Dale's helpful latest post helps clarify and sharpen our remaining disagreements about Burkean conservatism, the degree of deference due to tradition, and the costs and benefits of rapid change.
Dale continues to agree with me that "coercively imposed traditions" are not due any presumption of validity. But he clarifies his stance by stating that this category should be limited to "practices imposed by authoritarian societies, which never grew from the common sentiments and culture of the people but are simply imposed by some dictator like Stalin or Hitler." This is still a very important narrowing of the Burkean presumption in favor of tradition. Most of the world's governments throughout history have been authoritarian or totalitarian, and Burkean conservative arguments have often been deployed against proposed changes in those governments' structure and policies. Even in many democratic societies, there are important policies that have been left in place from pre-democratic times because of the force of inertia, status quo bias, or accumulated interest group power.
However, Dale is right to suppose that my notion of "coercively imposed traditions" is broader than his. I do not claim that any tradition that some people consider "oppressive" is coercively imposed. However, I do believe that this is true of traditions imposed on a large group of people against their consent, even in the case of democratic societies. There is a possible exception for policies imposed for the purpose of eliminating preexisting coercion (e.g. - the abolition of slavery, which was imposed over the objections of slaveowners). And obviously, the definition of "coercion" is itself contestable in lots of ways I can't even begin to address in this post.
In general, however, democratic process has too many flaws for us to assume that a policy has a presumption of validity simply because it has been enacted and maintained by democratic means (widespread political ignorance on the part of voters is one such flaw, but by no means the only one). This is especially true in the case of policies that victimize groups who have little or no influence over the political process. For example, gays and lesbians had very little political influence until fairly recently, because it was too dangerous for most of them to openly identify themselves, and thereby almost impossible for them to mobilize politically. This is, to my mind, a compelling reason for denying antigay policies enacted during that period any presumption of validity - no matter how long they have been in place. Such policies might still be persuasively defended (though I doubt it); but it would have to be on grounds other than a presumption in favor of tradition.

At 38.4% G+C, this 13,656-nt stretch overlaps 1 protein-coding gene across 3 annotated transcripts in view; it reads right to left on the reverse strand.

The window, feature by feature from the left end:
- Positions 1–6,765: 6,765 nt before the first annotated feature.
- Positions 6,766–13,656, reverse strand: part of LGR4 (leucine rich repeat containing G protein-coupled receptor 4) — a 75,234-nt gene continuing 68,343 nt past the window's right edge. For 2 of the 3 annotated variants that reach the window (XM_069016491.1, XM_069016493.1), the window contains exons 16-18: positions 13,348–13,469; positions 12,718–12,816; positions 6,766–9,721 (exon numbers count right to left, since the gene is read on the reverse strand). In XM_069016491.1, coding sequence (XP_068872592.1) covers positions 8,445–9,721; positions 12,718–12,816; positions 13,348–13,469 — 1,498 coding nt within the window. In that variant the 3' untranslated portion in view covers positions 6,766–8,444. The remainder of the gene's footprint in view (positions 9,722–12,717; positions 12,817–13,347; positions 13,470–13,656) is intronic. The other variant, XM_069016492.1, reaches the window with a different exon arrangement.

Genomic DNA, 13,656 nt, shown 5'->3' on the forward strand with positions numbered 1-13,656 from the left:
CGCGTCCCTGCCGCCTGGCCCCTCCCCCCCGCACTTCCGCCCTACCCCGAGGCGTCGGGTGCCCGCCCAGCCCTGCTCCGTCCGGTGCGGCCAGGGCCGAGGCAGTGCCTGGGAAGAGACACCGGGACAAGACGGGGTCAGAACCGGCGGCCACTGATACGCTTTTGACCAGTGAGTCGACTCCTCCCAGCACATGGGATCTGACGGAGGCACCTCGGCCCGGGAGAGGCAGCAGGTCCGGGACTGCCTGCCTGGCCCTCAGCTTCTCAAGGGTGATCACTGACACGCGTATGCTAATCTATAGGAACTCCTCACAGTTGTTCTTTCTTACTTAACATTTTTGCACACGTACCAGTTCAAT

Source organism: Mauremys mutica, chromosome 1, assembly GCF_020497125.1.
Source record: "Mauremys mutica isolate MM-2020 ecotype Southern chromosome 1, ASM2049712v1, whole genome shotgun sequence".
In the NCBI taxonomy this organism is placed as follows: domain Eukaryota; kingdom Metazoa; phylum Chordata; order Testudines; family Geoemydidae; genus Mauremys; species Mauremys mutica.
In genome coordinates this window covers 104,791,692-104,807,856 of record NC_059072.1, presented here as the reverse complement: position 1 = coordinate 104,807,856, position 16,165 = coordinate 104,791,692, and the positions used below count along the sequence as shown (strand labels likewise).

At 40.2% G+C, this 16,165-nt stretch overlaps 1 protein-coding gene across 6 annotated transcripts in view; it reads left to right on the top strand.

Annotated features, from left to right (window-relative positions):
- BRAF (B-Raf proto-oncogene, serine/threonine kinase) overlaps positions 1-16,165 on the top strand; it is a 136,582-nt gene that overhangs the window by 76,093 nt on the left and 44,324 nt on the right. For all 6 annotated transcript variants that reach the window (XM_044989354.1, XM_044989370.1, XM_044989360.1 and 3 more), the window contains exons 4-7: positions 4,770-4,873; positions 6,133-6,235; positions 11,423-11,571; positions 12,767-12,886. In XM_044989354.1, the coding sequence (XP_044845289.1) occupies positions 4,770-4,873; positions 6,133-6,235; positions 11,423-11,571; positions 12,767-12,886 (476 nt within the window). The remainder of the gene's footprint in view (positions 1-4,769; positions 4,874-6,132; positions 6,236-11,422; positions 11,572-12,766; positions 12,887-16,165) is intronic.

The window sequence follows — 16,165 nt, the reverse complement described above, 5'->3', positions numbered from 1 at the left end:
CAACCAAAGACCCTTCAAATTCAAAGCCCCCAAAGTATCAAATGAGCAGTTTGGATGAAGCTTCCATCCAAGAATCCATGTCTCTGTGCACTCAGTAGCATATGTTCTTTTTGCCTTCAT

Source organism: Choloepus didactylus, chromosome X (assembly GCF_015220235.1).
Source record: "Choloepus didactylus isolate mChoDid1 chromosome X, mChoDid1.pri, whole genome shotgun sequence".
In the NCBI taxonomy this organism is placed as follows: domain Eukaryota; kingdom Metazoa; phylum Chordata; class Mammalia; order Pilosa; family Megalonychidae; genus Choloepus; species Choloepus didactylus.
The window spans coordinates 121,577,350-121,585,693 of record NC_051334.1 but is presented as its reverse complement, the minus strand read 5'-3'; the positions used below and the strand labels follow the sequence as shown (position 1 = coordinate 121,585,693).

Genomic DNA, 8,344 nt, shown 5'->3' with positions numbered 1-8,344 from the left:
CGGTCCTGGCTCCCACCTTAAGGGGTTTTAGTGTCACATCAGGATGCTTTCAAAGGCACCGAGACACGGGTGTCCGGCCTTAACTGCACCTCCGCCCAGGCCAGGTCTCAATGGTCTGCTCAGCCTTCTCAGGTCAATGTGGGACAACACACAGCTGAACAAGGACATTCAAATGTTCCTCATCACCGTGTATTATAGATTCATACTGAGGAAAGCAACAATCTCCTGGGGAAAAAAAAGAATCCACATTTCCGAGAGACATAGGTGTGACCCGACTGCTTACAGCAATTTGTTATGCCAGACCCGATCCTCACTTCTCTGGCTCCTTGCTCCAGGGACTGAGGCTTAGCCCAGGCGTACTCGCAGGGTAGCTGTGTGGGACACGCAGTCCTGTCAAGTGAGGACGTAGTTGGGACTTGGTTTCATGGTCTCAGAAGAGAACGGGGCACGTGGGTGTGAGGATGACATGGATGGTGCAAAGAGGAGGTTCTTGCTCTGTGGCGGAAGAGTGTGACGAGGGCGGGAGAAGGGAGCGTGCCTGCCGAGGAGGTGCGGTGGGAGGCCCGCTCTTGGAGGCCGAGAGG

Democratically enacted policies are probably better, on average, than those enacted by dictatorships or oligarchies. But there is no reason to presume that status quo democratic policies are necessarily better than market processes or than new policies enacted by the very same legislative processes that produced the old ones.
Another difference between us is that I continue to believe that status quo bias is a serious problem, whereas there is no comparably widespread irrational bias in favor of change. As I discussed in a previous post, I think the social science research generally supports me on this. If I am right, a Burkean presumption in favor of tradition is likely to reinforce harmful preexisting biases.
Finally, Dale says that the Burkean presumption against rapid change should only be set aside in the case of "slavery, and comparably great evils, and not much else." This is a narrower formulation than his original statement that it should be set aside whenever there is a "gross injustice" or a "great" and "irreparable" harm. To my mind, the new formulation is too narrow, and I like the earlier one better. I don't see why a policy that causes "only" half has much harm and injustice as slavery should be subject to a presumption in favor of gradualism. Moreover, the new formulation also ignores the other potential advantages of rapid change that I discussed in my first post in this series.
That said, I will end by reiterating my view that there should be no general presumption in favor of either gradualism or speed. The optimal pace of change will vary from case to case. There are situations where even a very great injustice should be eliminated only gradually, because the costs of rapid change are too high.
On balance, I think Dale's version of Burkean conservatism is more appealing than many others because he wisely jettisons some of Burkeanism's most indefensible baggage. However, I think the logic of his limited concessions to the value of change is compelling enough to justify going further in the same direction.